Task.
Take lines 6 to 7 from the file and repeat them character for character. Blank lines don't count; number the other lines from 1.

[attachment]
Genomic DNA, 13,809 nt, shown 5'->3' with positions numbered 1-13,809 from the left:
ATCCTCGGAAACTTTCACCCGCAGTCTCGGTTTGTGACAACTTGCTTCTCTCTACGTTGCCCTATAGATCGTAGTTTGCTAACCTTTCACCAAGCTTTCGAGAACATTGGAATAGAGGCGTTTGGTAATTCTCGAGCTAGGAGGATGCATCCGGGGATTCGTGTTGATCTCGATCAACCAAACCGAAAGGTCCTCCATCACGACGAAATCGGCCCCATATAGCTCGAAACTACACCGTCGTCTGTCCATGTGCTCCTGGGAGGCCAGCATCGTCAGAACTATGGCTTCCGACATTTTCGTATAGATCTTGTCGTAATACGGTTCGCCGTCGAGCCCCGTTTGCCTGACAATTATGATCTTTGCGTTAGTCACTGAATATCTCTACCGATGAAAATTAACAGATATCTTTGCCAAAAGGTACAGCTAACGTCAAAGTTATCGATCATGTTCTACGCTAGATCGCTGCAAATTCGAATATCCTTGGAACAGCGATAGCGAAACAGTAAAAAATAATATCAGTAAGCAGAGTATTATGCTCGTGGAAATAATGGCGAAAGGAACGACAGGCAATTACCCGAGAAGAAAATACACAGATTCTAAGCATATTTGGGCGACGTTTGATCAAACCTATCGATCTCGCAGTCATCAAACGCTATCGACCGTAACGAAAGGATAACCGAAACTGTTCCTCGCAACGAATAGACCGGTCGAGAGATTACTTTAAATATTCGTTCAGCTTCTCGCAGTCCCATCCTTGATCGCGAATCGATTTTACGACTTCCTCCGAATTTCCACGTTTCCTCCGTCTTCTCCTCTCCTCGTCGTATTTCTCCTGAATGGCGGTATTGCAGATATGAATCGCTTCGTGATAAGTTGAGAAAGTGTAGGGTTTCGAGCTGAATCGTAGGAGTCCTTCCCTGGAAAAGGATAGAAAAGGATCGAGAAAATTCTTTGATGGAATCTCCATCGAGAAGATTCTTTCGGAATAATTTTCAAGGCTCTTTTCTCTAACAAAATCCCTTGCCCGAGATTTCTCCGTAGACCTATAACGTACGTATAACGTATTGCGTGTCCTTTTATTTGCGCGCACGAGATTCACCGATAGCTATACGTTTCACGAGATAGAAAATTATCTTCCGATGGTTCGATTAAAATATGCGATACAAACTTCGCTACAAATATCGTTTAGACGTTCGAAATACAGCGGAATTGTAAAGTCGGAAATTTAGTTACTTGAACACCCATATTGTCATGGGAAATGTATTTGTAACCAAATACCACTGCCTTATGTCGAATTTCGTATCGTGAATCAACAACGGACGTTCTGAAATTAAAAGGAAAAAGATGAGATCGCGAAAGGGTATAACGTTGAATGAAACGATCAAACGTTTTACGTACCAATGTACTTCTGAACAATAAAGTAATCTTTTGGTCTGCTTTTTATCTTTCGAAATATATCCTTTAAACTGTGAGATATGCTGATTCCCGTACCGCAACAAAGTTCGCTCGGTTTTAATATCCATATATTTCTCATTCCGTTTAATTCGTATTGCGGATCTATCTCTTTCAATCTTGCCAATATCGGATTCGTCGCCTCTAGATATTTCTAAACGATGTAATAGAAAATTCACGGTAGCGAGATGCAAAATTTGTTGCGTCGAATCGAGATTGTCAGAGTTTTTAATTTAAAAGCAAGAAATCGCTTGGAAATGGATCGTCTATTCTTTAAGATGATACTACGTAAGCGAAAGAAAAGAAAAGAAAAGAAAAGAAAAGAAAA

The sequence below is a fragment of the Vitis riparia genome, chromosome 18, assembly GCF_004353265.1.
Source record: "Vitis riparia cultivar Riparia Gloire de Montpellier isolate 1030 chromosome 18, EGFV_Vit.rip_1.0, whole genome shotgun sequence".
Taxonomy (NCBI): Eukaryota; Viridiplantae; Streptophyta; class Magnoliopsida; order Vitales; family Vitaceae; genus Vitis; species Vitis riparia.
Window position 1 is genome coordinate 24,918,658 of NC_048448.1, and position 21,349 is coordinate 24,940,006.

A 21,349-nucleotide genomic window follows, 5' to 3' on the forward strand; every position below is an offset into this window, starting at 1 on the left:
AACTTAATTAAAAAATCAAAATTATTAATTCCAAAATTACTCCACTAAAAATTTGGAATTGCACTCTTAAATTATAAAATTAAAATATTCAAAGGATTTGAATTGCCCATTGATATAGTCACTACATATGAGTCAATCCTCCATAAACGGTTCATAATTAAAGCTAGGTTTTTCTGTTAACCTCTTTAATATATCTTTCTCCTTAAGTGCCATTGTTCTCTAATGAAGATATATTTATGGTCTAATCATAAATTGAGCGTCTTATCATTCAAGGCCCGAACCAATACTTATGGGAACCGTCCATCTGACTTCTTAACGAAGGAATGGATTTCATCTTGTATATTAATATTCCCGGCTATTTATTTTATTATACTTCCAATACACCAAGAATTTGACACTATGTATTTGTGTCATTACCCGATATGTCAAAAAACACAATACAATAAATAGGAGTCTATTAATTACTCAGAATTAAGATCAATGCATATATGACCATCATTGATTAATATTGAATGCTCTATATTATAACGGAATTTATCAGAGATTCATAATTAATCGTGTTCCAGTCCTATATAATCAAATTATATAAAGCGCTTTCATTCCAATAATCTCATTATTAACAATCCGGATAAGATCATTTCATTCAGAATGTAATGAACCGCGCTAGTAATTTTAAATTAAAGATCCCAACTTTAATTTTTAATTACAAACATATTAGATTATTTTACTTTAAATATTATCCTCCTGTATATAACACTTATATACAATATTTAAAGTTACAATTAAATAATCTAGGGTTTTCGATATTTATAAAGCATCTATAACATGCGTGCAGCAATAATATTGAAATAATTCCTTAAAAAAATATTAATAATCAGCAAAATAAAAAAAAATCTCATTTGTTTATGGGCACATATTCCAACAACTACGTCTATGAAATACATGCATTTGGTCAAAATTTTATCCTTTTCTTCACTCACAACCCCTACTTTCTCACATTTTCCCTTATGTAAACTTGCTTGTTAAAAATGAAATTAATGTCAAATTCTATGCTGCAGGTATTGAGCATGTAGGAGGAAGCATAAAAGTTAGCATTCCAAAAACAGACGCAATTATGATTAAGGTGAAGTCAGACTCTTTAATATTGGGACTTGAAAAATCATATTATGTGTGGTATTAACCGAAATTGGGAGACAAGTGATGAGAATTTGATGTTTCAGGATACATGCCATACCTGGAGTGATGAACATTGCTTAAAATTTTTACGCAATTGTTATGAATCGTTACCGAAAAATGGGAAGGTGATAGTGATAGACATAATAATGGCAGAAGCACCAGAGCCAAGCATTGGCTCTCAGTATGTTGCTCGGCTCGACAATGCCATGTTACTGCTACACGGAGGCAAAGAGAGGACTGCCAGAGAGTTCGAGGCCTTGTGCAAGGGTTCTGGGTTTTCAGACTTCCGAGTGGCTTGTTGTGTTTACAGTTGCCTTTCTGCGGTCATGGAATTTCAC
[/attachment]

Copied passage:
Window position 1 is genome coordinate 24,918,658 of NC_048448.1, and position 21,349 is coordinate 24,940,006.

A 21,349-nucleotide genomic window follows, 5' to 3' on the forward strand; every position below is an offset into this window, starting at 1 on the left: